This past fall, our family enrolled our oldest child in kindergarten – a BIG DEAL for us to say the least.
We learned that there was intense peer pressure to shop for the best school for our daughter among neighborhood schools, magnet schools, charter schools, homeschool, and transfers to another neighborhood school. Durham parents have options, and we are entering a period of information nights, tours, applications, lotteries, and eventually enrollments. The shopping season for schools has begun.
During the shopping frenzy, a local neighborhood school can seem like a last resort, especially when a negative school grade has been assigned to that school. With so many choices, many families rely on school grades for an easy and quick point of comparison to make this decision. However, these grades should be put into proper context and not relied upon as the summary of the local school’s merits.
Recently the Durham Public Schools Board of Education challenged the General Assembly to repeal legislation that attempts to boil down the work happening in our schools into one letter grade.
Using a formula that weights 80 percent on grade-level proficiency and 20 percent on how much children are learning each year (growth), Durham Public Schools had 10 schools receive an “F.”
When we locally generate the grades based on a 50 percent-50 percent formula or 80 percent-20 percent formula in favor of growth, however, DPS does not have any “F” schools. What this tells me is that our teachers are largely successful in making progress with children each year. And that’s what we want in our schools.
The data that matters in making choices is not what the General Assembly says; it’s what YOU say. It is what we say as a community. It is up to us to look to our own values about education, life experiences, diversity, and community.
After a lot of work in the fall/winter of 2014, our family decided to skip the school choice shopping season and did not enter any lotteries. In April we went to our neighborhood school, filled out an application, and enrolled. And our local school is high-poverty and carries the “low-performing” and “F” labels bestowed by the state. We decided that our neighborhood school would provide our daughter an excellent education, would offer the convenience of a nearby location just a short bus ride or walk away, and would allow our family to invest in our community through volunteering and advocacy.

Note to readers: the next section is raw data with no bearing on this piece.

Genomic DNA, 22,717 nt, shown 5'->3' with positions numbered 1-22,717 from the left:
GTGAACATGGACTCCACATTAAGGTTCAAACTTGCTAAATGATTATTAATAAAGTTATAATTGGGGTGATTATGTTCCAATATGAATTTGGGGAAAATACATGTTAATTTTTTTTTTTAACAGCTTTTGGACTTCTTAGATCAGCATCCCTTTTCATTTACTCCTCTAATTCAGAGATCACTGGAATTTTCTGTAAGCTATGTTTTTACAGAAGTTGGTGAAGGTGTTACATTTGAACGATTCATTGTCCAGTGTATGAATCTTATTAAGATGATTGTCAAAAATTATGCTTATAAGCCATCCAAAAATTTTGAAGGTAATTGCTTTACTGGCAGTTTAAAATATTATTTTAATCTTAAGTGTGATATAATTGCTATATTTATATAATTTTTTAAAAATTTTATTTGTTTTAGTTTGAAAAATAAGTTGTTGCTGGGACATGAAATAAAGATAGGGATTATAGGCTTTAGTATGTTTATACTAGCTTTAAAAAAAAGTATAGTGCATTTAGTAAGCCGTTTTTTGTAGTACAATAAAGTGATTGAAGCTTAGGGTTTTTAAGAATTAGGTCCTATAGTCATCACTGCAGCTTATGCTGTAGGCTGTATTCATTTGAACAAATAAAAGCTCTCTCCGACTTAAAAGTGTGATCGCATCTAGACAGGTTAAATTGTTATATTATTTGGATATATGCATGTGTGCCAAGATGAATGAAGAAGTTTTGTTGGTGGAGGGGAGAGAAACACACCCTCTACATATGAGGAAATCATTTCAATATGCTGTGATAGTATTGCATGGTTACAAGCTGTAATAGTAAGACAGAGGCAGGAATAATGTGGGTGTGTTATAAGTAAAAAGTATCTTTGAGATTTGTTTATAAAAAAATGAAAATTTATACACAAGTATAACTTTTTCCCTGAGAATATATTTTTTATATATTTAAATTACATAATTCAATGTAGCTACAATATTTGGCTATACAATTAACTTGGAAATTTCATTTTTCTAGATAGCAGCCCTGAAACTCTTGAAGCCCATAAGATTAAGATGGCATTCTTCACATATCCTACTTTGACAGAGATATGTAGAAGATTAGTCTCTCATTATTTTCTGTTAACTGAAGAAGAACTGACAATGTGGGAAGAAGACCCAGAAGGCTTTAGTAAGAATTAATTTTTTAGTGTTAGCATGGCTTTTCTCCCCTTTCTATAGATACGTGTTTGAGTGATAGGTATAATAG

Talk about what you want for your child BEFORE you search for schools and fill out any applications. Don’t let peers or the General Assembly dictate your values.
Define what you want for your family’s experience over the next several years and ask yourself if your local school can work for you. Then put the work in: go to your local school, meet with the principal and ask her/him about the positives and negatives, take a tour (and give the school your feedback), go to one or more evening events at the school, meet some teachers and ask for an honest assessment of the school, talk to current parents involved with the PTA to get a taste of the school community.
This season shop your local school first. We all want what’s best for our children, and often times it’s just down the street waiting for you to come in.
Matt Sears is a member of the Durham Public Schools Board of Education